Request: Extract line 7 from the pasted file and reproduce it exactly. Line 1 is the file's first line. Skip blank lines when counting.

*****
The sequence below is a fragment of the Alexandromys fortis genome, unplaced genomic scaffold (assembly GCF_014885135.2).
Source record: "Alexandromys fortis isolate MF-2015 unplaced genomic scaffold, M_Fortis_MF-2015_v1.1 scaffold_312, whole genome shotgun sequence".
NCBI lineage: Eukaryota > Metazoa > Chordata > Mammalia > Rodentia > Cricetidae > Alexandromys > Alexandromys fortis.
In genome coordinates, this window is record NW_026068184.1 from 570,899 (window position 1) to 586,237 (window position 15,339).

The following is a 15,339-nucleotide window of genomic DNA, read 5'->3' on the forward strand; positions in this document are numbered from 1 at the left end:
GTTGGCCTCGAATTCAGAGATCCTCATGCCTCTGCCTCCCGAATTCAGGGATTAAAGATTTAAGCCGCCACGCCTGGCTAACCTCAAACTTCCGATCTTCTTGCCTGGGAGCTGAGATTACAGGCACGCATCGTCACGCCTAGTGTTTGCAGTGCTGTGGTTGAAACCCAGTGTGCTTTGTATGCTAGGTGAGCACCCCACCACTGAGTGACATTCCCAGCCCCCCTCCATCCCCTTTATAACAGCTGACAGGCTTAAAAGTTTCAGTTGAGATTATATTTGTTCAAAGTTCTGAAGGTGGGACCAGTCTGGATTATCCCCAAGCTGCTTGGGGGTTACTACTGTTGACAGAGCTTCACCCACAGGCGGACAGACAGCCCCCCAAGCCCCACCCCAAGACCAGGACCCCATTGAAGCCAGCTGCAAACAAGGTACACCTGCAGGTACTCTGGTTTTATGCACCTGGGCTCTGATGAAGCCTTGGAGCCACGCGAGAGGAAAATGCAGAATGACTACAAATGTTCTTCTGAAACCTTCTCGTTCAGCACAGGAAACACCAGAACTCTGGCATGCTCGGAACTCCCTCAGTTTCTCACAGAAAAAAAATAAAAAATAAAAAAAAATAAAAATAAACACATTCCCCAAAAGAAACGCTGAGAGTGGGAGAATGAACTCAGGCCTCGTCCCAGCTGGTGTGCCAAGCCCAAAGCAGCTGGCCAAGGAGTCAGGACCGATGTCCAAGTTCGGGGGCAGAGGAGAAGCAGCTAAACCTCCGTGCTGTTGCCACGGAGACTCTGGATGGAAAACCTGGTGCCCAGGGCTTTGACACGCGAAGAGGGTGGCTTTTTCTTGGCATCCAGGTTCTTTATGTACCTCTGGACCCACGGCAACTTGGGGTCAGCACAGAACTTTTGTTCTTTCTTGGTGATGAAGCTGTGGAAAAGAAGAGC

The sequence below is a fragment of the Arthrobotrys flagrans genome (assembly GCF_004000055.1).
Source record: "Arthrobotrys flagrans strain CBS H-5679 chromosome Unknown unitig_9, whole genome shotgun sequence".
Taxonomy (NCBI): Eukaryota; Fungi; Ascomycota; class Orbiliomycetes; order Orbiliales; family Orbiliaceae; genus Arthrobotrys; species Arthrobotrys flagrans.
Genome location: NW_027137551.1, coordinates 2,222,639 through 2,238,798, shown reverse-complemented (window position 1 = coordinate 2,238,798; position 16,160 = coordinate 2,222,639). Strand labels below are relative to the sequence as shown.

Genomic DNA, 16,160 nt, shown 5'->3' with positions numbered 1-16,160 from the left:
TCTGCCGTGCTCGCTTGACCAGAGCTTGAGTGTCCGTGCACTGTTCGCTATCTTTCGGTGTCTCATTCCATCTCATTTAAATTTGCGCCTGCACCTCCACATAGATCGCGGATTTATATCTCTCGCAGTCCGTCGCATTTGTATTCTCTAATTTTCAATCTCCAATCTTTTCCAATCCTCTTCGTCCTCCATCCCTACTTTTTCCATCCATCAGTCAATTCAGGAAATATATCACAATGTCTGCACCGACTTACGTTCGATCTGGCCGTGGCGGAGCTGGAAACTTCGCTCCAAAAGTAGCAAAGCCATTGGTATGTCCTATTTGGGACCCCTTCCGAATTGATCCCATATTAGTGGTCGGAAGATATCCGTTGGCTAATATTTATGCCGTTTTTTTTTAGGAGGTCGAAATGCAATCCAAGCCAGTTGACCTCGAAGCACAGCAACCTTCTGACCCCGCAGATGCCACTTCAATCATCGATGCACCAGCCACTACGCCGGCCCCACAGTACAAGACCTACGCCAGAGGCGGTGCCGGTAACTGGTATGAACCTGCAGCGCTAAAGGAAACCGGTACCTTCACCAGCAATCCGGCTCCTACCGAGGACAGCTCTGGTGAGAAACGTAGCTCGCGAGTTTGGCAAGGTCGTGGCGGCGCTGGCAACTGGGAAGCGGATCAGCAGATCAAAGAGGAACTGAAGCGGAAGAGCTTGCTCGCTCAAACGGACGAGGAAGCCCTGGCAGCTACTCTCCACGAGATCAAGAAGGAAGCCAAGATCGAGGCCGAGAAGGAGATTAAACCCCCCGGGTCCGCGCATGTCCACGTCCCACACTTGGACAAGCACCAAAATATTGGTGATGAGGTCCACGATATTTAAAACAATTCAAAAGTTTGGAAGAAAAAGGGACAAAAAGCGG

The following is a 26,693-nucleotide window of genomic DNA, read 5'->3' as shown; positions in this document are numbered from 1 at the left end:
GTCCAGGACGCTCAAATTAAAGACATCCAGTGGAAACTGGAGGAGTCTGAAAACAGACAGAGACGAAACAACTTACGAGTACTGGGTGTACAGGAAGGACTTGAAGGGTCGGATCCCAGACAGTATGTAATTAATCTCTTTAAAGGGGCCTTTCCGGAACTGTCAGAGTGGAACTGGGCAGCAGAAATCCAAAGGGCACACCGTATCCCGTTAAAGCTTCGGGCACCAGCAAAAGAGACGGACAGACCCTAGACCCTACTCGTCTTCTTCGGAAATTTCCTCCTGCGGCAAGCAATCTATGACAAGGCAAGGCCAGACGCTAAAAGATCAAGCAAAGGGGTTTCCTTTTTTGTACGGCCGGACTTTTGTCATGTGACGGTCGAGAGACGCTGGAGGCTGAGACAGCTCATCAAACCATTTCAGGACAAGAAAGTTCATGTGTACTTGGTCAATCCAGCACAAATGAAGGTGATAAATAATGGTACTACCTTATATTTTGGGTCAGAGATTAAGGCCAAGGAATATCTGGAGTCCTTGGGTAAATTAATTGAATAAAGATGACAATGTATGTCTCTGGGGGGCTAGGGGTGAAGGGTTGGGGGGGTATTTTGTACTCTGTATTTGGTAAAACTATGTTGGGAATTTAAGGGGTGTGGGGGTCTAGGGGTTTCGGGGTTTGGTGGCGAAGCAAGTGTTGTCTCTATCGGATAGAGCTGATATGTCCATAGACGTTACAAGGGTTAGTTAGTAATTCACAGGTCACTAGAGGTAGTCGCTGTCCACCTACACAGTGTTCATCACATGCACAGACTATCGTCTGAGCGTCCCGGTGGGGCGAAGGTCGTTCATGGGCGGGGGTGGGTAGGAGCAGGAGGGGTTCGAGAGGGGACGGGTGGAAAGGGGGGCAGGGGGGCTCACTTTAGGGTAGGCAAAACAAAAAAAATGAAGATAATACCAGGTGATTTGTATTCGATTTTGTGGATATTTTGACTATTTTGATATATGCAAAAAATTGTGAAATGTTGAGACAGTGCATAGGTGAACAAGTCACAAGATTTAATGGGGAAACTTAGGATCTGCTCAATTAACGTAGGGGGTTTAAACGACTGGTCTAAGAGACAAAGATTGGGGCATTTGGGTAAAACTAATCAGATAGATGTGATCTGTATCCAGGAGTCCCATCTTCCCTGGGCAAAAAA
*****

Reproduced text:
The sequence below is a fragment of the Arthrobotrys flagrans genome (assembly GCF_004000055.1).